Windows Vista cannot connect to any off-link addresses when the default gateway is configured to be the same as the client IP address

Windows Vista cannot connect to any off-link addresses when the default gateway is configured to be the same as the client IP address

Article ID : 929824
Last Review : August 24, 2007
Revision : 2.2
On This Page

SYMPTOMS

You configure the Dynamic Host Configuration Protocol (DHCP) server service to set the default gateway address of a DHCP client computer to be the same as the IP address. After you do this, a Windows Vista-based client computer cannot connect to any off-link addresses.

Back to the top

CAUSE

This problem occurs because Windows Vista-based DHCP client computers configure the gateway address first. Then, the computers add the IP address to the computer. Therefore, the gateway address is configured on the Windows Vista-based computer as if it is the address of another computer.

When any network traffic must be sent to an off-link address, the Address Resolution Protocol (ARP) is used to connect to the gateway address. However, because the gateway address is the IP address of the Windows Vista-based computer, a response is not sent for the ARP request. Therefore, the network traffic is dropped.

Back to the top

RESOLUTION

Update information

The following files are available for download from the MicrosoftDownload Center:

Update for Windows Vista

DownloadDownload the 929824 package now. (http://www.microsoft.com/downloads/details.aspx?FamilyId=3D352266-CFA8-447A-B700-2B2100D4E04C)

Update for Windows Vista for x64-based systems

DownloadDownload the 929824 package now. (http://www.microsoft.com/downloads/details.aspx?FamilyId=307C7ED8-DE20-47F0-B828-704C1B5F04C5)

For more information about how to download Microsoft support files, click the following article number to view the article in the Microsoft Knowledge Base:

119591 (/Feedback.aspx?kbNumber=119591/) How to obtain Microsoft support files from online services

Microsoft scanned this file for viruses. Microsoft used the most current virus-detection software that was available on the date that the file was posted. The file is stored on security-enhanced servers that help prevent any unauthorized changes to the file.

Back to the top

WORKAROUND

To work around this problem, use one of the following methods:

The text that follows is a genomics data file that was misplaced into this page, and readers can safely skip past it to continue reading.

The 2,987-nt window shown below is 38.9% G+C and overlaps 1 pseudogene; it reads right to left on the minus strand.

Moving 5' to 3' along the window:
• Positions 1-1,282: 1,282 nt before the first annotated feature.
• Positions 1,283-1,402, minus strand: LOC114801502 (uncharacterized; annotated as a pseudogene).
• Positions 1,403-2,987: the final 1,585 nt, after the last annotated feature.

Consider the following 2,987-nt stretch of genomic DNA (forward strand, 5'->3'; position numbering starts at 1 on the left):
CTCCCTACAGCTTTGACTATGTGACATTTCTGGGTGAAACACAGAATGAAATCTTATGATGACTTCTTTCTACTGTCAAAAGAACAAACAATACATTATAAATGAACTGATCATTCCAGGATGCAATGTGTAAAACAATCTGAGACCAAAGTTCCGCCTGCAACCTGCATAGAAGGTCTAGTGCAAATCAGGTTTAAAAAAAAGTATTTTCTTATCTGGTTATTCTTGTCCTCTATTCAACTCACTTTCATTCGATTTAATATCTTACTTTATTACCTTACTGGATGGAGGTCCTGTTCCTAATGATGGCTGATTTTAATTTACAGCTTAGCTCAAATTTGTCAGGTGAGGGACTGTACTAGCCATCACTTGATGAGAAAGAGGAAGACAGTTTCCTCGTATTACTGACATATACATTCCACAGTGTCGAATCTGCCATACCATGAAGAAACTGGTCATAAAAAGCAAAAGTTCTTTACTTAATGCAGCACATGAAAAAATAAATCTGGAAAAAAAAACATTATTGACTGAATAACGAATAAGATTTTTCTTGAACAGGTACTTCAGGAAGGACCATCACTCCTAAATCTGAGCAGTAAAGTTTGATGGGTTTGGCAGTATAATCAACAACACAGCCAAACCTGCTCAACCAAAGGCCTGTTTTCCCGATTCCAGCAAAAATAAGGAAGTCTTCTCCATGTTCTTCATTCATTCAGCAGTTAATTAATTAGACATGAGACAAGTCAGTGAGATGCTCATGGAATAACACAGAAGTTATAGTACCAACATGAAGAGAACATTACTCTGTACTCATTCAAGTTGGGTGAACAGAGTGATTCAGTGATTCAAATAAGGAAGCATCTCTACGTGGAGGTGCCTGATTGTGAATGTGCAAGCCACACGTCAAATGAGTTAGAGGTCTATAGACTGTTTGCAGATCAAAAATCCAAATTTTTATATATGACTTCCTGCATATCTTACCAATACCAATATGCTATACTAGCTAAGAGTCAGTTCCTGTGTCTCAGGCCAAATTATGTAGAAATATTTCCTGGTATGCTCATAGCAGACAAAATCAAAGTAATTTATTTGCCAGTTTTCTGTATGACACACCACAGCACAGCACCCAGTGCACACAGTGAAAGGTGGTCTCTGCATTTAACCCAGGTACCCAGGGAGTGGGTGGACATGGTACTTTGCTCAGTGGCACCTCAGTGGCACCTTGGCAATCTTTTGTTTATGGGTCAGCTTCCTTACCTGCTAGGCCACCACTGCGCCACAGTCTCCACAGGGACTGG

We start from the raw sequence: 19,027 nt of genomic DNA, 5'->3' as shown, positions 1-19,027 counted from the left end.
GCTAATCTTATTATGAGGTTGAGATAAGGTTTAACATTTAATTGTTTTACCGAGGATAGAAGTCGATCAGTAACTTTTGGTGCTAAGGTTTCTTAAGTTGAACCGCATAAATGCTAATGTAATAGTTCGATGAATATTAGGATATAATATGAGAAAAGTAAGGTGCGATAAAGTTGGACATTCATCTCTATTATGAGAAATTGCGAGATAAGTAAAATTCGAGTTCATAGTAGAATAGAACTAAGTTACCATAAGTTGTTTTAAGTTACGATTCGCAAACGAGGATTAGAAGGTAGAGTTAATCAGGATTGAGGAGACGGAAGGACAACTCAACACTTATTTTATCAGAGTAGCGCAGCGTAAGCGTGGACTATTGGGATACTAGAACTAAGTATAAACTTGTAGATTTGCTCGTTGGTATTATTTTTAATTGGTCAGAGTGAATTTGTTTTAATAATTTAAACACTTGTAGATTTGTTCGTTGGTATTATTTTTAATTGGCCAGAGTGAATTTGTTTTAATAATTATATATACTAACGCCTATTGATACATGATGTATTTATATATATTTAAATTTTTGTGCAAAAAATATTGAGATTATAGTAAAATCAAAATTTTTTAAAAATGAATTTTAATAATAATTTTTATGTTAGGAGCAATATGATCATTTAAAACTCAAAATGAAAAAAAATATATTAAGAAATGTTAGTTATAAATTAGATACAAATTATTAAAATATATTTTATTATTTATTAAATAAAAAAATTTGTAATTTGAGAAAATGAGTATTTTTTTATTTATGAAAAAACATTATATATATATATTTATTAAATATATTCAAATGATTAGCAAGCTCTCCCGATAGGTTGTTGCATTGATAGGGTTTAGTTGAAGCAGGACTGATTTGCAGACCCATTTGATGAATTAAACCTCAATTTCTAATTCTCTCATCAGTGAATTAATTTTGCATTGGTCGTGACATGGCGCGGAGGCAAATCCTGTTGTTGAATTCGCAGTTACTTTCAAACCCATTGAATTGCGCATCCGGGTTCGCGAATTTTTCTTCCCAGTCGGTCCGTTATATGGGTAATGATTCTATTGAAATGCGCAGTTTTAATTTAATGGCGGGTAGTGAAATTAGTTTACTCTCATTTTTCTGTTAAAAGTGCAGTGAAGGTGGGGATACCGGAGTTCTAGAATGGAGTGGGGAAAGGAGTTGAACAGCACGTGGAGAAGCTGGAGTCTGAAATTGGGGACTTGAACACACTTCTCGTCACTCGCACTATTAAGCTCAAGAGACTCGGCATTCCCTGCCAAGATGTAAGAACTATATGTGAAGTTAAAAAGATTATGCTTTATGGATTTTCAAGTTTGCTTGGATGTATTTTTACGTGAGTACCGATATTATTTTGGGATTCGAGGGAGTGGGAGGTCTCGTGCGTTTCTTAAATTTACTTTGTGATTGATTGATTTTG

• Configure a gateway address on the network.
• Manually delete the default gateway address, and then replace the gateway address on the computer.
• Configure the DHCP server so that the server does not advertise a default gateway address. Instead, configure the DHCP server to advertise the IP address.

Note Include the subnet mask value of 0 for the IP address in this configuration.

Back to the top

STATUS

Microsoft has confirmed that this is a problem in the Microsoft products that are listed in the Applies to section.

Back to the top

MORE INFORMATION

If you configure the SwitchedNetworkFlag parameter by using Registry Editor, a DHCP client computer obtains a default gateway address that equals the IP address that the client computer receives. This behavior causes the client computer to use the ARP for all the IP addresses that are on the local subnet. This behavior is useful for switched networks that do not have a router. For more information about how to set the default gateway address of a DHCP client computer to its own IP address, click the following article number to view the article in the Microsoft Knowledge Base:

167686 (/Feedback.aspx?kbNumber=167686/) New DHCP parameter for switched networks

Back to the top


APPLIES TO
• Windows Vista Enterprise 64-bit Edition
• Windows Vista Ultimate 64-bit Edition
• Windows Vista Business
• Windows Vista Business 64-bit Edition
• Windows Vista Enterprise
• Windows Vista Ultimate

Back to the top

Keywords: 
kbtshoot kbbug kbprb atdownload kbexpertisebeginner KB929824

Back to the top

 

Microsoft Knowledge Base Article

This article contents is Microsoft Copyrighted material.
Microsoft Corporation. All rights reserved. Terms of Use | Trademarks


You can follow any responses to this entry through the RSS 2.0 feed. You can leave a response, or trackback from your own site.

AddThis Social Bookmark Button

Leave a Reply

*
To prove that you're not a bot, enter this code
Anti-Spam Image